Consequently, I'd urge anyone who wants to play this game but hasn't done so yet to check out the web sites I mention above before playing. It's not that they'll give you a fighting chance of understanding what's going on, because understanding what's going on is not what Prodly (the game) is about. It's more of an attempt to capture the completely bizarre style of Pokey, its careening plots and desperate lack of quality. How successful it is I'm not sure, because I played the game before I knew anything about the web comic, and therefore experienced it all without being able to understand its point. Because of this circumstance, I didn't have much fun. The whole thing just kind of went past me, capital letters, outrageous violence, and all. Since I rate the games based on how much fun I had experiencing them, Prodly unfortunately can't rate very highly. However, I am grateful to it. It pointed me to Pokey, and Pokey has been cracking me up all day.

Rating: 2.8


ATWCTW is, as far as I can remember, the first competition game that shares its fictional "universe" with a previous competition game. Last year's Only After Dark featured the same protagonist, namely one Ranil Kuami, dreadlocked seventeenth-century sailor and ex-slave, a man who has the misfortune to run into one horrific situation after another. When I reviewed OAD I said, in the course of lamenting what I saw as the game's excessive linearity, "I would really like to play a game set in the Only After Dark universe, written and coded as well as the competition entry but offering the player an actual choice once in a while." This year, I got my wish. Well, sort of. Apparently, the version of ATWCTW that was entered in the comp this year, despite the fact that it's 173K and in .z8 format (a combination I confess I don't quite understand), is actually only a preview of the real ATWCTW, which I assume is forthcoming sometime. Still, even though it ends rather abruptly, as many adventure game demos do, this version is a substantial chunk of adventuring all on its own. For one thing, it has clearly been coded with a great deal of care. ATWCTW feels almost like a commercial graphic adventure game in terms of the number of features it offers for players. In fact, I rather got the feeling that in some spots it wished it was a commercial graphic adventure game. For instance, the game features cutscenes in several spots, all of which are nicely formatted and can be replayed at any point. It calls these cutscenes "movies", which of course they aren't -- they're all text. The choice of words made me wonder if ATWCTW wished it had the resources to become a graphical adventure game.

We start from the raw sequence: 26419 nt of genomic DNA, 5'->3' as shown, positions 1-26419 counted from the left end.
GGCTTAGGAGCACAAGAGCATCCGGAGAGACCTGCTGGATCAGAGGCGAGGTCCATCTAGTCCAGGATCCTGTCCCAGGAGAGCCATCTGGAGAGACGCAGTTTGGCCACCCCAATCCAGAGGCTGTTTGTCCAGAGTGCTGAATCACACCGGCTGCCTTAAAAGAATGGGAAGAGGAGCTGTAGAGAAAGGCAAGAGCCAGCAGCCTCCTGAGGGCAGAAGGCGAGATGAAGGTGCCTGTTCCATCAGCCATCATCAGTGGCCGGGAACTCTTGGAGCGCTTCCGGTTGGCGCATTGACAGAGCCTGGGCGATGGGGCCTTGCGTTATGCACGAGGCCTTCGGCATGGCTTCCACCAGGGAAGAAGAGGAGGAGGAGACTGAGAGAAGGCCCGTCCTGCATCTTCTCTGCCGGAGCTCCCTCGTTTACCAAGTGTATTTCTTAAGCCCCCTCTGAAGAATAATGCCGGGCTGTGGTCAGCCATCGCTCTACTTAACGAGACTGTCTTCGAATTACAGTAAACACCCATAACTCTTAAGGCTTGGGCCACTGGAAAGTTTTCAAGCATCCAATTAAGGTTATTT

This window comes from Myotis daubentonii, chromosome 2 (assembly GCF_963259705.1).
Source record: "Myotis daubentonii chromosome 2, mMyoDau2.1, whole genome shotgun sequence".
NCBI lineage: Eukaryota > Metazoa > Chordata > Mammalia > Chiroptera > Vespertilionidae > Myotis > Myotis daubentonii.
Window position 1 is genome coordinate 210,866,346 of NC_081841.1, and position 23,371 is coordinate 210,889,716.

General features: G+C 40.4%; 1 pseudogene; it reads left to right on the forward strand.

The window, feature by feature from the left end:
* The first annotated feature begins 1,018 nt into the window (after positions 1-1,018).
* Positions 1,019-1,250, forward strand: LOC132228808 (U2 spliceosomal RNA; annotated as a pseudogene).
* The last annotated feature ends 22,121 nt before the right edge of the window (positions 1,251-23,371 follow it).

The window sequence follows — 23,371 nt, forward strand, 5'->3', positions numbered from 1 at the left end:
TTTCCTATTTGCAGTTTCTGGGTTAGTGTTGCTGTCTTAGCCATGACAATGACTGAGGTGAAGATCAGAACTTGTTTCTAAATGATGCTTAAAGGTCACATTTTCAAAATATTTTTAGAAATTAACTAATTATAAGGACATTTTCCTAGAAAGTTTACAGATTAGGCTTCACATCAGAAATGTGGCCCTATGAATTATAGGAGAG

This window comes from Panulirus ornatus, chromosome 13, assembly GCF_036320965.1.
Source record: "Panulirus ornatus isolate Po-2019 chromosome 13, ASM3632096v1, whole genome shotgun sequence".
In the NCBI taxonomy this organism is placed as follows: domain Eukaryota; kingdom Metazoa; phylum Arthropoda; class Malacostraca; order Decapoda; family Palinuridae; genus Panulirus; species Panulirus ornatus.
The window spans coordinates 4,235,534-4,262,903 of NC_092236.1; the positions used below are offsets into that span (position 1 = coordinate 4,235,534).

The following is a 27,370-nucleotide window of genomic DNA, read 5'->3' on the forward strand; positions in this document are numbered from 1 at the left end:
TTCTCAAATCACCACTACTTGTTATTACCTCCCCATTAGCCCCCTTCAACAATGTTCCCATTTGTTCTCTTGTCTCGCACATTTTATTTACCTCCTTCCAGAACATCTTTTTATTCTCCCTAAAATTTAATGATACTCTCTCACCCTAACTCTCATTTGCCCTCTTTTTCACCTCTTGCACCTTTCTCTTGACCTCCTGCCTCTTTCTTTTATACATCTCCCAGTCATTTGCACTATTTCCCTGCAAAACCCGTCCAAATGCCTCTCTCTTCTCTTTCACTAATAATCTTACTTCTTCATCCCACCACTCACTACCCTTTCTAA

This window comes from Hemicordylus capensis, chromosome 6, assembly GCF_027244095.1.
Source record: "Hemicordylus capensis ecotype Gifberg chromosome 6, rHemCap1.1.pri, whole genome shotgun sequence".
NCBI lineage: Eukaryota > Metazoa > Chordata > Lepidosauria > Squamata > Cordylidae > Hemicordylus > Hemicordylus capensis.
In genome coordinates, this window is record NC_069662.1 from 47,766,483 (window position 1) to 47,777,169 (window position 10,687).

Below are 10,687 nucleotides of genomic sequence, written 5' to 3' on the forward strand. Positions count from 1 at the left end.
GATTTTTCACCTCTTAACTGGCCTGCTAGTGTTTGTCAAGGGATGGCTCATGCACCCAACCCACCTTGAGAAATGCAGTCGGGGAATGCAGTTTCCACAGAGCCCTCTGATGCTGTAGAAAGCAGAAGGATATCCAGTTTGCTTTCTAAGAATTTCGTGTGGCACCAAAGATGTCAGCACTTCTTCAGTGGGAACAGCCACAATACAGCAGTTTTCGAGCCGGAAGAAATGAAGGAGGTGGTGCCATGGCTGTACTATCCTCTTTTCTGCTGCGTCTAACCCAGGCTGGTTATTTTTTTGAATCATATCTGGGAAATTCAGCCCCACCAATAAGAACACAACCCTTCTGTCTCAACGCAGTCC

I'm glad it isn't. Although the game might gain something from a transition into graphical mode, I think it would lose some things as well, such as the excellent options it offers at the text prompt. ATWCTW gathers nifty features from lots of previous IF games and offers them all. NOTE displays the game's occasional footnotes. HINT offers context- sensitive hints. (Well actually, it doesn't, apparently because this is just a preview. The game promises that this command will be available in the full version.) MOVIES brings up a list of cutscenes shown already, any of which can be replayed on command. WHAT IS and WHO IS are available, though they generally don't offer much (with some important exceptions.) EXITS prints a list of exits from the current location. Sure, all of these could be worked into a graphical game, but even beyond this, there's that great sense of openness that a text parser offers. Granted, there are plenty of verbs the game doesn't recognize, but there are lots that it does recognize, and I found, especially in the first puzzle, that most of the things I thought of doing, the game was equipped to handle. That first scene is right out of a pulp adventure, and I had a great time solving the puzzle just the same way as any swashbuckling hero would have. Moreover, because of the particular genre of the game (the ever-popular Lovecraftian horror), text has some important advantages over graphics. A good description of horrific sights that defy the laws of nature will always be more powerful than a good movie of the same thing, both because good descriptions can involve all the senses, and because the imagination can encapsulate the idea of a sanity-shattering thing without having to constrain it to any specific visual image.